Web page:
Photographer Daniel Shea recently penned an op/ed on sexism in…
Taking the path to become a photographer’s assistant is an excellent way to get noticed by the pros and launch your own photo career. By learning from and supporting accomplished photographers, photo assistants get the firsthand experience necessary to grow their own careers in a demanding industry.
Still, the reality is that photography assistant jobs can be hard to come by, and it may be the hardest you will ever work. But you will find the secrets to success in this line of work surprisingly simple.
With The Photo Assistant’s Handbook, allow us to introduce you to the world of photo assisting, and offer the best tips & strategies to help you succeed, get rehired, and grow your photography career.
The Photo Assistant’s Handbook will help you:
- Sort through the benefits of working as a full-time or freelance assistant photographer.
- Learn the 12 problems that all photography assistants are expected to solve.
- Create the essential equipment kit and prepare for every scenario.
- Plus tips from Robert Seale and Vincent Laforet on what skills they look for in
As a sneak peak of what’s inside the handbook, here are the 12 problems that all photo assistants are expected to solve:
1. If the power goes out or you blow a fuse, you’ll need to know how to reset the fuses and/or switch all of the equipment to battery or generator power if those options are available.
2. If the PocketWizards or other wireless transmitters aren’t working, you’ll need to know how to troubleshoot them or switch them to new channels in case of radio interference.
3. You’ll need to figure out how to position all of the equipment to achieve the creative effect the photographer is looking for while keeping it safe, ready for the next look, and clean looking for the client.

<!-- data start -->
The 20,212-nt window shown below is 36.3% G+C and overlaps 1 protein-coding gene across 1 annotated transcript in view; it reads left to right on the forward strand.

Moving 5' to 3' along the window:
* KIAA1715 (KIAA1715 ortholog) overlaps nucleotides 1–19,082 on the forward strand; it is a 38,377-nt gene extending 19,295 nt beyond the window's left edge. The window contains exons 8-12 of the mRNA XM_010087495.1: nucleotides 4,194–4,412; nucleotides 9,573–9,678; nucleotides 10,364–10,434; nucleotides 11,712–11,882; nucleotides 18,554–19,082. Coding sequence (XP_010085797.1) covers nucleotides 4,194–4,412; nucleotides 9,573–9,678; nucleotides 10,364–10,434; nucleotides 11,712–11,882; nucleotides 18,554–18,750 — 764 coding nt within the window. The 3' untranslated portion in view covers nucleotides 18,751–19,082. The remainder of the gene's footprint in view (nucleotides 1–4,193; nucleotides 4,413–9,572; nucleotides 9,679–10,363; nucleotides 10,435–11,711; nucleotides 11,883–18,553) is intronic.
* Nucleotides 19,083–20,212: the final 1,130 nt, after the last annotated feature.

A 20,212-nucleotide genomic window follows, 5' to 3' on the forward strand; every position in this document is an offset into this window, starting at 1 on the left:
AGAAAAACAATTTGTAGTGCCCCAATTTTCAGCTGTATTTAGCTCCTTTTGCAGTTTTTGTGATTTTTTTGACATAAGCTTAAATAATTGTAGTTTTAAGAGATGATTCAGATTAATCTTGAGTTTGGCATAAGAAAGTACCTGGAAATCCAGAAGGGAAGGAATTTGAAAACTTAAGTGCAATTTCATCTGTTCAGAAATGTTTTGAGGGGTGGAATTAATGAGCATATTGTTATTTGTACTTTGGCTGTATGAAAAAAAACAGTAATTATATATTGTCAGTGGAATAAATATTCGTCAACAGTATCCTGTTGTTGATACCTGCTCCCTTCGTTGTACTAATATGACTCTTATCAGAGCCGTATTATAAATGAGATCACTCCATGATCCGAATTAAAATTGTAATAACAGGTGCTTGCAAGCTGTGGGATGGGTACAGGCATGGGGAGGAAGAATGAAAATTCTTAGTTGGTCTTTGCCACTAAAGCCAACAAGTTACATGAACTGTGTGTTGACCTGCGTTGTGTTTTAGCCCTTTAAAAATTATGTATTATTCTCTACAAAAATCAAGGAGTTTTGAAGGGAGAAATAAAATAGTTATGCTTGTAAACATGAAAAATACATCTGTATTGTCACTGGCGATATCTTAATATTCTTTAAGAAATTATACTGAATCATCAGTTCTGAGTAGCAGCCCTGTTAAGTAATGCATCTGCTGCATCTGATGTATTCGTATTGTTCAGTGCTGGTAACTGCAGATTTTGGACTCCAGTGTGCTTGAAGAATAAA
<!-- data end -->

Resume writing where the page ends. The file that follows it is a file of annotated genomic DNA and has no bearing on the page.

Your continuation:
4. In the event a piece of equipment breaks or gets lost in transit, be prepared to set up a backup or accomplish the same goals with the remaining equipment. Do so without letting the client know anything has gone wrong.
5. In the event that the weather or shooting conditions change suddenly, know how to protect sensitive equipment to keep it running and how to secure any grip or set pieces to keep the crew and talent safe.
6. Things go wrong with cameras and lenses all the time. Know how to troubleshoot the equipment the photographer uses.
7. If tethering and editing software crashes during the shoot, you’ll need know how to restart the system if there is no digital tech.
8. When creative direction changes on set, so does the equipment the photographer needs. Know how to create a (insert name of piece of equipment you don’t have) out of the available materials.
9. Know how to find the nearest, coffee shop, bathroom, car service, best buy, courier service, etc.
10. Your photographer may ask you for a quality or quantity of light without being specific. Know how to make harder, softer, broader, narrower, brighter or darker light using the equipment at hand.
11. Sensitive equipment like cameras, lenses, drives, lights, and props need to be shipped safely. Know how to properly pack these things for travel by plane, car, messenger, etc.
12. Whenever the quality or quantity of light moves outside of what is acceptable for the creative direction, know how to adjust your equipment accordingly to keep things consistent.